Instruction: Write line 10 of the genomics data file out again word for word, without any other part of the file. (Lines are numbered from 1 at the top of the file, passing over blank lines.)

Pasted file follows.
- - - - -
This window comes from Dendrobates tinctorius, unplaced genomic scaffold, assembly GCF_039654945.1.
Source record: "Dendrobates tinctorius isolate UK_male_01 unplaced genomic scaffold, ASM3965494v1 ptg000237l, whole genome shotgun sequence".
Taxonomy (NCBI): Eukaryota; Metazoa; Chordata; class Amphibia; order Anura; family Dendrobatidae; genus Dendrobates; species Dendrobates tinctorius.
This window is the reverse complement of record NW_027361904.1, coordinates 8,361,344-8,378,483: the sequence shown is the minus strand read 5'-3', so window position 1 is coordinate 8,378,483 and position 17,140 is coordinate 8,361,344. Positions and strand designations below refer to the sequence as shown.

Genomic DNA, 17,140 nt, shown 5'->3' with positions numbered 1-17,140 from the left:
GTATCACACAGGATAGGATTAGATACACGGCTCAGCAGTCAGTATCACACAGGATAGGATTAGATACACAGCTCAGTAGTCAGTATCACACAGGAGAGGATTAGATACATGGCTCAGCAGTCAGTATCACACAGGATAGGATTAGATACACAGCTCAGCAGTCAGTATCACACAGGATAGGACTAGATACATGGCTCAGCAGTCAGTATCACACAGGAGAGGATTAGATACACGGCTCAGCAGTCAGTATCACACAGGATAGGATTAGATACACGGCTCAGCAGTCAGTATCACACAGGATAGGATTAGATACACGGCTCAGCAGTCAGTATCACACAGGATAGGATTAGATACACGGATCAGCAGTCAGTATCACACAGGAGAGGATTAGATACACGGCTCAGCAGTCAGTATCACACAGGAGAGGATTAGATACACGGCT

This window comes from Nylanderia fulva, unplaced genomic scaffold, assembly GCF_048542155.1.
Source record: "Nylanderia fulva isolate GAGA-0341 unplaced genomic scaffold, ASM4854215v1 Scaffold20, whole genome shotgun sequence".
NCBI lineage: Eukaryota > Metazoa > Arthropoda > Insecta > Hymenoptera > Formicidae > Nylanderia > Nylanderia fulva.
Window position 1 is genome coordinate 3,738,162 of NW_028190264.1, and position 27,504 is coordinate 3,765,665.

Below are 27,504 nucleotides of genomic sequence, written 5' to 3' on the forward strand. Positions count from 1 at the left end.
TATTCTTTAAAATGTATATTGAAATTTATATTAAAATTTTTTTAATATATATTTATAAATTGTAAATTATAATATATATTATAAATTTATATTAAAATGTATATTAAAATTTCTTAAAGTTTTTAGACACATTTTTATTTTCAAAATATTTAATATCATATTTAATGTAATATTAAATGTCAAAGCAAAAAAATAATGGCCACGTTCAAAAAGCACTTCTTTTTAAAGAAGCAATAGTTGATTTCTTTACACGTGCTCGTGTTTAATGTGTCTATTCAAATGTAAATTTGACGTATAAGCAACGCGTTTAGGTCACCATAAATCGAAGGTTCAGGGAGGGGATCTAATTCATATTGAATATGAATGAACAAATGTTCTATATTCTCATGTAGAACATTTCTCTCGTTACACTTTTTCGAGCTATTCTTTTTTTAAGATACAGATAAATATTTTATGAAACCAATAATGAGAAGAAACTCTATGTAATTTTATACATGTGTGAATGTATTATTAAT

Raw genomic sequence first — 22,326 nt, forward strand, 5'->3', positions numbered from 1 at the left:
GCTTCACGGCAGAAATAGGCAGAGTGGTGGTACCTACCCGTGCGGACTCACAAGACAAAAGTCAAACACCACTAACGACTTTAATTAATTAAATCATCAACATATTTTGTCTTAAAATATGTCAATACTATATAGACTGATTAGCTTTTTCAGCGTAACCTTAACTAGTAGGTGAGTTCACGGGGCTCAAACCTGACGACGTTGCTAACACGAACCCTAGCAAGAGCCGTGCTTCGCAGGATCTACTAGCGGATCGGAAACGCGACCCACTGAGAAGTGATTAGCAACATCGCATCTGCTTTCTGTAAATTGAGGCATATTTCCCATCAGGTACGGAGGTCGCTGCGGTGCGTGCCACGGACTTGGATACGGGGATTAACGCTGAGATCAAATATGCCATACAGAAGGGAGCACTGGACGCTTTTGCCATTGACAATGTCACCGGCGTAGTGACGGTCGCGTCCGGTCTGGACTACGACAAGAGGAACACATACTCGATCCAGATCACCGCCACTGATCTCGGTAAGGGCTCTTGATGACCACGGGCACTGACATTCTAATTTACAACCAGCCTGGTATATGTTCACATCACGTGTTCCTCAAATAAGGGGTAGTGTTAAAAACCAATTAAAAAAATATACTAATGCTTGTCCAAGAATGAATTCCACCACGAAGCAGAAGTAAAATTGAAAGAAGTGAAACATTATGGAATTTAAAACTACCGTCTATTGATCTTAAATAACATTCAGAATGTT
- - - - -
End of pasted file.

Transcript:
Window position 1 is genome coordinate 3,738,162 of NW_028190264.1, and position 27,504 is coordinate 3,765,665.